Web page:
Aug 122012
 

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The Bourne Legacy (2012)

(12A) Running time: 135 minutes

Director: Tony Gilroy

Writers: Tony Gilroy, Dan Gilroy

Starring: Jeremy Renner, Rachel Weisz, Edward Norton

Reviewed by: Matt Wavish, official HCF critic

The fourth film in the ‘Bourne’ franchise arrives with one great big question, how can you make a ‘Bourne’ film without Jason Bourne? Well, technically you can, and Tony Gilroy (who wrote the screenplay for the previous three Bourne films) has, and in all fairness, he has done a relatively good job in keeping the franchise alive. However, come the (painfully) abrupt end to ‘Legacy’, you begin to wonder if the franchise deserves to continue. My answer would be no, and while I found Jeremy Renner to be superb in the role of new rogue agent Aaron Cross, I feel this fourth film stretched the story and almost felt, dare I say it, desperate.

Jason Bourne does make a few brief appearances here in photo form, with the films story running alongside the events of The Bourne Ultimatum. However in this film we focus on another secret experiment of expertly trained agents, project “Outcome” and with Jason Bourne threatening to blow the lid off Treadstone, new dodgy Government shady bloke Eric Byer (a very welcome return of Edward Norton) decides to shut down the Outcome project. Cue agents dropping dead all over the world while on missions in a frightening, if confusing moment of madness. Aaron Cross, however, is safe for the moment: climbing across snow covered mountains he heads to a cabin where he meets another agent. They have some strained conversations before being targeted for termination, and with Cross escaping the hunt is now on to kill him. We also learn of a science lab which has designed two special tablets, known as “chems” which keep these particular agents powerful, and rather clever. Cross is running out of chems, and he needs his drugs in order to stay ahead of the people trying to kill him, and to avoid the painful (so he has been told) cold turkey struggle.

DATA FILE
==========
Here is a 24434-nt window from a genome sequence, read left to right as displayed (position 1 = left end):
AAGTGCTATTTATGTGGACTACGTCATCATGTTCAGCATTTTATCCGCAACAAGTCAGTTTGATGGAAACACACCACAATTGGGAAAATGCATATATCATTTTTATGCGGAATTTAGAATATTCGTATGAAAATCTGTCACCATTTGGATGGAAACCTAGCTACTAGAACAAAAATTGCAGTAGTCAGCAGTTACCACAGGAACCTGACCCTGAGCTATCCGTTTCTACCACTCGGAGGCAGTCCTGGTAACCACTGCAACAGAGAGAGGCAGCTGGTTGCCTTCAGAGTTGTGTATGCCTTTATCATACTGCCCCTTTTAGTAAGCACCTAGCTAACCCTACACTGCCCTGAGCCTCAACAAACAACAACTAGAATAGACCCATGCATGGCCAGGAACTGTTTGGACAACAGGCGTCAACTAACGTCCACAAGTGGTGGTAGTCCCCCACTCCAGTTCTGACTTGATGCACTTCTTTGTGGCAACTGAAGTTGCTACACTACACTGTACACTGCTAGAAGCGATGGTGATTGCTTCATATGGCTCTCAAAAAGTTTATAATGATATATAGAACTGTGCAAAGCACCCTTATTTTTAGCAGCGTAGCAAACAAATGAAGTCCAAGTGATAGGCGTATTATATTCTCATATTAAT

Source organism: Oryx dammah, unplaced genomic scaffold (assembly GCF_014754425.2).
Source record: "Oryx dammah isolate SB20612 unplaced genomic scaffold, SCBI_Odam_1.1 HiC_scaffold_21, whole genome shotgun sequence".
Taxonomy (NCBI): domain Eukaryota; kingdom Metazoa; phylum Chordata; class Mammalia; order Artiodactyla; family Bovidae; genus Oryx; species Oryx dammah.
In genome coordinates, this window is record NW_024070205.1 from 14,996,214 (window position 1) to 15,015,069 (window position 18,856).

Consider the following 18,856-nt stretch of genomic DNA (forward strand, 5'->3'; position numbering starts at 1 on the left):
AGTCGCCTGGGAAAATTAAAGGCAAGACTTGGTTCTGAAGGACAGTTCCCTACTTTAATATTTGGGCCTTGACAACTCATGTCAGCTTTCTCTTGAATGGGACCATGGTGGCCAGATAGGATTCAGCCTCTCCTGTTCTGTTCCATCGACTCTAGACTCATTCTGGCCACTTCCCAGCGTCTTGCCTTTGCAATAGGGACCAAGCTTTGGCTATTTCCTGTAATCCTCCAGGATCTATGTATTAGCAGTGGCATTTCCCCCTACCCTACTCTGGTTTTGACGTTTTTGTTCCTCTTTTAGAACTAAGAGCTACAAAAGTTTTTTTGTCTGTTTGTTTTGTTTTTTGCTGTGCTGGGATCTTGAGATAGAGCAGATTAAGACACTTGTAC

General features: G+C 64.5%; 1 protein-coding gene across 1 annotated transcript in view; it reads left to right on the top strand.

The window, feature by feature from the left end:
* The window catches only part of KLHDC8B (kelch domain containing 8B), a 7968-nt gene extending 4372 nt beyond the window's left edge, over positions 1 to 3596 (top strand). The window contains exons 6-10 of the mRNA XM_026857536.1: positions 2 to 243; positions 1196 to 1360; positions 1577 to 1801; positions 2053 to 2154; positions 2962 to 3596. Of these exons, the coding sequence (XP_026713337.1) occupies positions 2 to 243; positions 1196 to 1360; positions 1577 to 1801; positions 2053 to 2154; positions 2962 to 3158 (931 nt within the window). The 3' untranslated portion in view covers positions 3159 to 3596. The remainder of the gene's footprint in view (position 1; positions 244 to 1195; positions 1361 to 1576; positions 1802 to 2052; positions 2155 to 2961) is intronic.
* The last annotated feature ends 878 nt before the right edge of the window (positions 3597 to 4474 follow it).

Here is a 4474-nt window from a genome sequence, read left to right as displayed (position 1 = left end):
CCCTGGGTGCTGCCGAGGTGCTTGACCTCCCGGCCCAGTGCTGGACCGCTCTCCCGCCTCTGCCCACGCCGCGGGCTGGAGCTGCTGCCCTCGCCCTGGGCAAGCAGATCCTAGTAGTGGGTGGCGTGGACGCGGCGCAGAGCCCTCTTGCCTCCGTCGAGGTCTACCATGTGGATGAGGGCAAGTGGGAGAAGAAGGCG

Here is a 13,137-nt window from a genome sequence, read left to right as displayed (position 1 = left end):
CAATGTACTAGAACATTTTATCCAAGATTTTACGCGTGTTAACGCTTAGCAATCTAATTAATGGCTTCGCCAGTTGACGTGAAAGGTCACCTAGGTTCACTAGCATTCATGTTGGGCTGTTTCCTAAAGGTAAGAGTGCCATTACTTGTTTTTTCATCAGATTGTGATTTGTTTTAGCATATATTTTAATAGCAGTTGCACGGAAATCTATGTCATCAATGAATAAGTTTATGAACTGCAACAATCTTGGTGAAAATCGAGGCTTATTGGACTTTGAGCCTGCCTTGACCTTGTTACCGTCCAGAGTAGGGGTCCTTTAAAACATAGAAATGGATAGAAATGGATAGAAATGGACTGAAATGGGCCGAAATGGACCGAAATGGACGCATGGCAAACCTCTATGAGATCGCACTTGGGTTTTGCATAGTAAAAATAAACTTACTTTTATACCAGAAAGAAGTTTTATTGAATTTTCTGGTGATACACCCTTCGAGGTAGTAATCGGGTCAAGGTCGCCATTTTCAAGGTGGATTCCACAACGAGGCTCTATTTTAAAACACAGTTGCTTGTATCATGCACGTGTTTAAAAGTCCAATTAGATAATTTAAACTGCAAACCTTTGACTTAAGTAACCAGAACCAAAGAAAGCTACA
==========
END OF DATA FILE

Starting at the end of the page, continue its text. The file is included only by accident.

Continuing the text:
Rachel Weisz plays Dr Marta Shearing, a designer of the pills and administrator of the drug during the agents regular check-ups. In another plot, she too becomes a target after surviving one of her colleagues going a bit mental (or did he?) and killing everyone in the lab. Naturally with Cross needing his ‘fix’ the pair team up in a desperate hunt for the pills. Now, before you read that and go “what? Is that really the plot, you’re joking right?” Well no, no I am not, this really does boil down to a super agent hunting for his pills, and the more I think about it the more ludicrous it all sounds: surely the Bourne franchise deserved better than this?

Well, the film does have its high points. Jeremy Renner is incredible as Aaron Cross, and while Matt Damon portrayed the coldest, most methodical Agent ever seen on our screens, Renner delivers a much more human character. Renner has the look of a desperate man, but of a man who can, and will do anything to survive. Now, don’t get me wrong, Cross has some truly wonderful moments which echo Jason Bourne’s quick thinking in a pressurised situation: witness Cross deal with a pack of wolves who have been hunting him, see how he takes out the ‘bad guys’ at Dr Shearing’s house in the country, or witness the sheer brilliance of his vicious fight scenes. Like Damon, Renner oozes confidence in his performance, and is totally convincing. In fact, Renner is the best thing about this film, and while he is not really comparable to Damon’s Bourne, he never wants to be. This is Renner’s show, and this is Renner’s character, and he proves once more why he is such a terrific choice for any film he gets involved with. Rachel Weisz is terrific in her role, although she might scream or shout a few times too many for those less patient viewers. However my personal highlight was seeing Edward Norton finally back in a big, powerful role and every second he is on screen reminds me of why I have admired him as an actor for so many years. Seeing some familiar faces pop up here and there is a nice, gentle reminder that we are indeed watching a Bourne film (Renner’s performance could easily have made this film The Cross Legacy), and Gilroy’s clever scripting allows the film to easily access The Bourne Ultimatum’s plot to merge the two.